Wednesday, 4 April 2018

Duke Marine Lab student researches light pollution on sea turtles and hatchlings – via Herp Digest


A masters student at Duke Marine Lab in Beaufort is hoping her research into how light pollution affects nesting sea turtles and their hatchlings on our beaches will help communities come up with viable solutions that will help save these endangered species.

The research was done by Anna Windle, who spent all summer comparing light along Atlantic and Fort Macon beaches to Shackleford Banks, and how that light compares to the number of sea turtle nests.
Windle used what might be considered a drone on wheels and light sensors.

She says, "It's about the size and height of a female nesting sea turtle and it can run remotely down the length of the beach, so we put light sensors on the back of the rover and had it collect light every minute as it drove down the beach, so really high resolution light data collected at a sea turtle's eye level has really never been done before.”

Windle measured light pollution and its effect on nesting sea turtles.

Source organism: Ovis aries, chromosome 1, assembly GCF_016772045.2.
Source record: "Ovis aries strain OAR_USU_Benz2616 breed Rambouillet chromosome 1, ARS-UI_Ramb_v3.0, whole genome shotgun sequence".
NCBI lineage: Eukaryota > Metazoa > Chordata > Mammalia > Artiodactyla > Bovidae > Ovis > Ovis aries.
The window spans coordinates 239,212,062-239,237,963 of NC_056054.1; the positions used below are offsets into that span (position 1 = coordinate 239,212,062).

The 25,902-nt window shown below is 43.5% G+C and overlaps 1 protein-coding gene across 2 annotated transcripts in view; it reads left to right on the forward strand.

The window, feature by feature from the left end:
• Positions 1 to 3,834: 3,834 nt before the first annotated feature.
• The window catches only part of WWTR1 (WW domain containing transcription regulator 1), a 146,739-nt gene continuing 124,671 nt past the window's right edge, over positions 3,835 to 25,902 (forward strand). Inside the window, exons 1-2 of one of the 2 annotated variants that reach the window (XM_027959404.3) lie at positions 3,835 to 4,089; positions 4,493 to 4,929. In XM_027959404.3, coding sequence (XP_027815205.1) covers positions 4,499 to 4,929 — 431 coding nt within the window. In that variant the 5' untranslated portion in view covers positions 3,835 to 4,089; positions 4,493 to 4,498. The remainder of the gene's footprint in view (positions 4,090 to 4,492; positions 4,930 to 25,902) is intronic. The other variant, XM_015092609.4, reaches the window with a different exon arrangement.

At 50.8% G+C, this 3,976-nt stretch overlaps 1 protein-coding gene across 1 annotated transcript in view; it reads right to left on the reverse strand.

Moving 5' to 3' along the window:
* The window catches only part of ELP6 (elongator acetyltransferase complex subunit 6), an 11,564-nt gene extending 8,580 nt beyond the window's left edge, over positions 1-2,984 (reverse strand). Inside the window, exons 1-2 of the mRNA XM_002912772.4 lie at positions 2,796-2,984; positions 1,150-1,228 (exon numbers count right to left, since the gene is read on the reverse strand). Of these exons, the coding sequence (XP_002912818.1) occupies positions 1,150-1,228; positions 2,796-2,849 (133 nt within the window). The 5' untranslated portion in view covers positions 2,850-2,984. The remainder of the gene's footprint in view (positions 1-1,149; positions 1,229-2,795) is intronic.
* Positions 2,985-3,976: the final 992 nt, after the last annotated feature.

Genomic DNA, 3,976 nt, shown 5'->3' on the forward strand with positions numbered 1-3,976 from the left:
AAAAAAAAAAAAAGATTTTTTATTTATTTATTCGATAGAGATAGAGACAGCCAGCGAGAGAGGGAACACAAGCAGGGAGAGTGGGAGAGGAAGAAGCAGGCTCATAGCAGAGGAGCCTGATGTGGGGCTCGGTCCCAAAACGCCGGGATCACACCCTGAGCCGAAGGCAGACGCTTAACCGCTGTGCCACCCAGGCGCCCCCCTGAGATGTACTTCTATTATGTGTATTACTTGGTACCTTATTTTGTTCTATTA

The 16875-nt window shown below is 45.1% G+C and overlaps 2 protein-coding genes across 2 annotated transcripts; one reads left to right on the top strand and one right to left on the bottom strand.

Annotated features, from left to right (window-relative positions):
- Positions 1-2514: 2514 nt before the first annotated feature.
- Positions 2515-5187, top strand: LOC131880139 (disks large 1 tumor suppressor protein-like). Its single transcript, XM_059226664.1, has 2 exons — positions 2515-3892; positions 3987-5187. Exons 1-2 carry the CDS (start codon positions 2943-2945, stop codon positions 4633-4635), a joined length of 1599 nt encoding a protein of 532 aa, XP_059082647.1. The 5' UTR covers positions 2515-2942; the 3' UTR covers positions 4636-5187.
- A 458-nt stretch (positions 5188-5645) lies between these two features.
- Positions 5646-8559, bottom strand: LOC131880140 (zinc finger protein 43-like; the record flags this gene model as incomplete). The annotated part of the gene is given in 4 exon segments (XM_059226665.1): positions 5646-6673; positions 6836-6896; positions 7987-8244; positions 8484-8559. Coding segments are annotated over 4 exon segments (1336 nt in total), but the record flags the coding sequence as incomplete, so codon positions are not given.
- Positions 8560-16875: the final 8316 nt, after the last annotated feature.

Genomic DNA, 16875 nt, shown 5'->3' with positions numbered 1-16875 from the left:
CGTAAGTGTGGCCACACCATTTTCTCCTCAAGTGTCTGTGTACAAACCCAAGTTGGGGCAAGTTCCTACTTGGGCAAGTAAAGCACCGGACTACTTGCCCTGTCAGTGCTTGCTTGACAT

She says, "When they see really bright lights they turn around and get spooked, failing to nest and then sea turtle hatchlings are attracted to lights.”

With data from her rover, Windle was able to create a map with the intensity of the light along the beach strands, compared to where known sea turtle nests have been on those beaches over the last 6-years.
Windle says, "Just by observing you can see there are much more nesting clusters on Shackleford Banks than on Atlantic Beach. They're more sparse and there is big gaps in the nesting where it's been very bright from waterfront homes, restaurants, hotels, things like that shine light directly onto the beach.”

During her research Windle documented with an infrared camera, what happens to hatchlings in these high light pollution areas.
She says, "The hatchlings went all over the place going in circles not really knowing which way was the ocean and this is what would happen to every single nest if we didn't take measures to block the light and direct the hatchlings to the ocean.”

Windle's is hoping to turn this data into a solution and has already contacted the Atlantic Beach mayor with some mitigation ideas. She says light timers or sensors could be an option.

Researchers at Duke say this type of field research can pave the way for other groups to use similar methods to measure how light is affecting nesting sea turtles on other beaches and help towns find solutions that will help the endangered species. 

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